His research shows it's not only victim companies that are affected, but their parent companies as well. The Yahoo breach caused stock prices to fall for parent company Verizon; the disclosure of a vulnerability in WhatsApp in 2018 affected the stock for parent company Facebook. Similarly, organizations' stock price can be affected when a security issue affects their suppliers.

Security events only began to affect stock prices within the past few years, he points out.

"I have noticed that the older data breaches before 2015 did not have a sharp price drop, and they recovered in less than a week," says Hernández of earlier attacks affecting Sony, Target, JP Morgan, Home Depot, and Anthem. While all made headlines, the victim companies' stock prices didn't drop as he would have expected.

He attributes this change to the greater importance of cybersecurity among businesses and consumers, who now pay attention when a company they've shopped at has been breached. As security awareness continues to grow, Hernández anticipates cyberattacks, vulnerabilities, and other security issues will have a greater influence on stock price for victim organizations.

Kelly Sheridan is the Staff Editor at Dark Reading, where she focuses on cybersecurity news and analysis. She is a business technology journalist who previously reported for InformationWeek, where she covered Microsoft, and Insurance & Technology, where she covered financial ... View Full Bio

Recommended Reading:

Comment  | 
Print  | 
More Insights
Newest First  |  Oldest First  |  Threaded View
FluBot Malware's Rapid Spread May Soon Hit US Phones
Kelly Sheridan, Staff Editor, Dark Reading,  4/28/2021
7 Modern-Day Cybersecurity Realities
Steve Zurier, Contributing Writer,  4/30/2021
How to Secure Employees' Home Wi-Fi Networks
Bert Kashyap, CEO and Co-Founder at SecureW2,  4/28/2021
Register for Dark Reading Newsletters
White Papers
Cartoon Contest
Current Issue
2021 Top Enterprise IT Trends
We've identified the key trends that are poised to impact the IT landscape in 2021. Find out why they're important and how they will affect you today!
Flash Poll
How Enterprises are Developing Secure Applications
How Enterprises are Developing Secure Applications
Recent breaches of third-party apps are driving many organizations to think harder about the security of their off-the-shelf software as they continue to move left in secure software development practices.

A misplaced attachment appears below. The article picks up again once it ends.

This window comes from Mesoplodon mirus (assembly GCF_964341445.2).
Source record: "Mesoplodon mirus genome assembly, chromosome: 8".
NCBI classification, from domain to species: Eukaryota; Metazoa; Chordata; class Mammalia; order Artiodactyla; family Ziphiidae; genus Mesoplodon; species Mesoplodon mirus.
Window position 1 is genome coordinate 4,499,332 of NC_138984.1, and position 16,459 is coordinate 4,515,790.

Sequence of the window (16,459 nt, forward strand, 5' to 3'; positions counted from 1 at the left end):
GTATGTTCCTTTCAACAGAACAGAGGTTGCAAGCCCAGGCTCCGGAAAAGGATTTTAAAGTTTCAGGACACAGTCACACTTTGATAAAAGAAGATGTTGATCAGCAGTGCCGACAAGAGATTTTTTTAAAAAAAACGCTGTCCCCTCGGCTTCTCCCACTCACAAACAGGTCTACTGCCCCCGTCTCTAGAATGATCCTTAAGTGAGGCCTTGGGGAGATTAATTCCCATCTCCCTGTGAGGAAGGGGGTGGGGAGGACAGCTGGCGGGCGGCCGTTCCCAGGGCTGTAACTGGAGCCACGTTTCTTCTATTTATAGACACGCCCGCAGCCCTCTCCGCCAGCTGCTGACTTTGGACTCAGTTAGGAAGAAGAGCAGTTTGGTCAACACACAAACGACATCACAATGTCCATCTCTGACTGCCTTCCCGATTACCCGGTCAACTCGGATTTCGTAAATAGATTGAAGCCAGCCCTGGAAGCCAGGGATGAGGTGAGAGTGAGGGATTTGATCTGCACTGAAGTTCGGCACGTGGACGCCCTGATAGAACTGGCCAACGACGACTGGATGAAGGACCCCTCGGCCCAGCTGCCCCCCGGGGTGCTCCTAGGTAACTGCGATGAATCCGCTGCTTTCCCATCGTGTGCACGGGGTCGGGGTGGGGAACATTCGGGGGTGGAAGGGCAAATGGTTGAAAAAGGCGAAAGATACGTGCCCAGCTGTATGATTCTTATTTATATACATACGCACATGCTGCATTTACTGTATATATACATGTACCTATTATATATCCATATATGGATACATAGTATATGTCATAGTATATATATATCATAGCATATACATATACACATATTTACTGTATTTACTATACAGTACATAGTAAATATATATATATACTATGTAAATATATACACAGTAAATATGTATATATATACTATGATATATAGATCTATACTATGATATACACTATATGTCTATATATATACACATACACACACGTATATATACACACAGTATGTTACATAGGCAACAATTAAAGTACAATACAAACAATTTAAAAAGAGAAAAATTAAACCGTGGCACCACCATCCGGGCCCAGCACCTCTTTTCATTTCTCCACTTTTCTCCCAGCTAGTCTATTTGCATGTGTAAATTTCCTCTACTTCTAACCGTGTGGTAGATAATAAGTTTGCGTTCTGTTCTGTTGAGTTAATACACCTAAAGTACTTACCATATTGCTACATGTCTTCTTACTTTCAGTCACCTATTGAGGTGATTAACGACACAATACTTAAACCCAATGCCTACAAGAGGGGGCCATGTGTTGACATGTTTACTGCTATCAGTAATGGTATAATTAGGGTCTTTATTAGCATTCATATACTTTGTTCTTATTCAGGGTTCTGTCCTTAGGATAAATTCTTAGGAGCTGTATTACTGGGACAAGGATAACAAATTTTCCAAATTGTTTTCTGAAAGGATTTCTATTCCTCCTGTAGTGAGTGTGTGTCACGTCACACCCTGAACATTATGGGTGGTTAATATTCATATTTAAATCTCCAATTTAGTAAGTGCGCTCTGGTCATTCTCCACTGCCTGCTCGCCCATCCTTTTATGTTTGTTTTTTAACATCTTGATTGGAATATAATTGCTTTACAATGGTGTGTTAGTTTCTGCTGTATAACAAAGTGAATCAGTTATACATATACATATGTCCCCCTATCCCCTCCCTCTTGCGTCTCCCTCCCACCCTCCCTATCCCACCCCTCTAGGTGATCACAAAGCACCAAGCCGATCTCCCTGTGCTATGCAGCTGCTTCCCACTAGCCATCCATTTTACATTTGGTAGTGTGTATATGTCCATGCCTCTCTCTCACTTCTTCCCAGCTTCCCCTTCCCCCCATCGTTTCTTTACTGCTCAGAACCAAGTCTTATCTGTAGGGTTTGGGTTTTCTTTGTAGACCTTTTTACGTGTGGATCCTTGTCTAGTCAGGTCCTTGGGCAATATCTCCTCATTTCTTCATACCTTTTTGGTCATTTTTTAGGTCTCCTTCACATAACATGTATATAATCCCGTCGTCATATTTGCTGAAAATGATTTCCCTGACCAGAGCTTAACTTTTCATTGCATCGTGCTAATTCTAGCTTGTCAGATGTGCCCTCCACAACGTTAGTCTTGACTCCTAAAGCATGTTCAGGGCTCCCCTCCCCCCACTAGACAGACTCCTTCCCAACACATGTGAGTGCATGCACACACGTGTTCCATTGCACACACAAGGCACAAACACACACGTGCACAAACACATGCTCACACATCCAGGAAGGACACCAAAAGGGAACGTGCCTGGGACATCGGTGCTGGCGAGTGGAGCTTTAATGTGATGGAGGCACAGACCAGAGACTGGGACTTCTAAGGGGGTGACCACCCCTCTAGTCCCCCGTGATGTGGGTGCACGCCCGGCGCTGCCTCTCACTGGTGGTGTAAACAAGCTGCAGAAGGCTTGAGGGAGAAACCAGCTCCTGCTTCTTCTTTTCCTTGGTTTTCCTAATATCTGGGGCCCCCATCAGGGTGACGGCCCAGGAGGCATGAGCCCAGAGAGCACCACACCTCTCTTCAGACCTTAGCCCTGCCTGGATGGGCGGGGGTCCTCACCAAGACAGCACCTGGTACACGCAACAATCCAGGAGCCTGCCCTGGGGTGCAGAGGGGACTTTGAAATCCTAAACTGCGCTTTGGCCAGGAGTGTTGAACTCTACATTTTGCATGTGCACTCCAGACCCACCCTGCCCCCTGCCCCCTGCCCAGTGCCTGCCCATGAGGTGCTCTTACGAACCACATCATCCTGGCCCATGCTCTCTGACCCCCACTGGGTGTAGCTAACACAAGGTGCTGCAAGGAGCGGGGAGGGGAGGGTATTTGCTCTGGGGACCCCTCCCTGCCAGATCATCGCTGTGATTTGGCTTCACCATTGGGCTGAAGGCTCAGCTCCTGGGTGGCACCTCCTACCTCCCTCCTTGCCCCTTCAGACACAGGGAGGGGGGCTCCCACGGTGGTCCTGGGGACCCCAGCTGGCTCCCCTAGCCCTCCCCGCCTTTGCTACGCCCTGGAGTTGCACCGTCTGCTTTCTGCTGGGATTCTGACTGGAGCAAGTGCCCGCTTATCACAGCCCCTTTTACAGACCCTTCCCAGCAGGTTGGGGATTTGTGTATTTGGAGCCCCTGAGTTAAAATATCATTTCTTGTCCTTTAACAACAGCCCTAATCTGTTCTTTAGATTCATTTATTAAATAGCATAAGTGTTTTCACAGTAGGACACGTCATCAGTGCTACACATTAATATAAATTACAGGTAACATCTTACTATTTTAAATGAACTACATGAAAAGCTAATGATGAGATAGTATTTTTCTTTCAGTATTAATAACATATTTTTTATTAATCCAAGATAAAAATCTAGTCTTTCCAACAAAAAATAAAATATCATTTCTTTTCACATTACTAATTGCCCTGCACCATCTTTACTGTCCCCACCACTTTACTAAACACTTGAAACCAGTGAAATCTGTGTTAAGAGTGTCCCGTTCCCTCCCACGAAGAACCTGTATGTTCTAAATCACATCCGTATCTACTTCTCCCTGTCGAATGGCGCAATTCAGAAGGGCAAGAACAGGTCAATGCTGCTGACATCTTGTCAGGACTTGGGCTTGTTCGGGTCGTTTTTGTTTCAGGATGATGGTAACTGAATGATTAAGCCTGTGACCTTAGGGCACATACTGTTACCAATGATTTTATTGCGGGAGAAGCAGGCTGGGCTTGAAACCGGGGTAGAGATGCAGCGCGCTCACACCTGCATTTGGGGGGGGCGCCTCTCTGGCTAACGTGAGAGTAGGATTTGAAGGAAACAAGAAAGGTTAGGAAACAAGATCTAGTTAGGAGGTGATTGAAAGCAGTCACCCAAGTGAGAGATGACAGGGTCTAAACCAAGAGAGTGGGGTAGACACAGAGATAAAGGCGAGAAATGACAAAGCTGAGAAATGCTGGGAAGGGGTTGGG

Twitter Feed
Dark Reading - Bug Report
Bug Report
Enterprise Vulnerabilities
From DHS/US-CERT's National Vulnerability Database
PUBLISHED: 2021-05-06
The "gitDiff" function in Wayfair git-parse <=1.0.4 has a command injection vulnerability. Clients of the git-parse library are unlikely to be aware of this, so they might unwittingly write code that contains a vulnerability.
PUBLISHED: 2021-05-06
Exim 4 before 4.94.2 has Execution with Unnecessary Privileges. By leveraging a delete_pid_file race condition, a local user can delete arbitrary files as root. This involves the -oP and -oPX options.
PUBLISHED: 2021-05-06
Jellyfin is a free software media system that provides media from a dedicated server to end-user devices via multiple apps. Verions prior to 10.7.3 vulnerable to unauthenticated Server-Side Request Forgery (SSRF) attacks via the imageUrl parameter. This issue potentially exposes both internal and ex...
PUBLISHED: 2021-05-06
Mixme is a library for recursive merging of Javascript objects. In Node.js mixme v0.5.0, an attacker can add or alter properties of an object via 'proto' through the mutate() and merge() functions. The polluted attribute will be directly assigned to every object in the program. This will put the ava...
PUBLISHED: 2021-05-06
Improper input validation of octal strings in Python stdlib ipaddress 3.10 and below allows unauthenticated remote attackers to perform indeterminate SSRF, RFI, and LFI attacks on many programs that rely on Python stdlib ipaddress. IP address octects are left stripped instead of evaluated as valid I...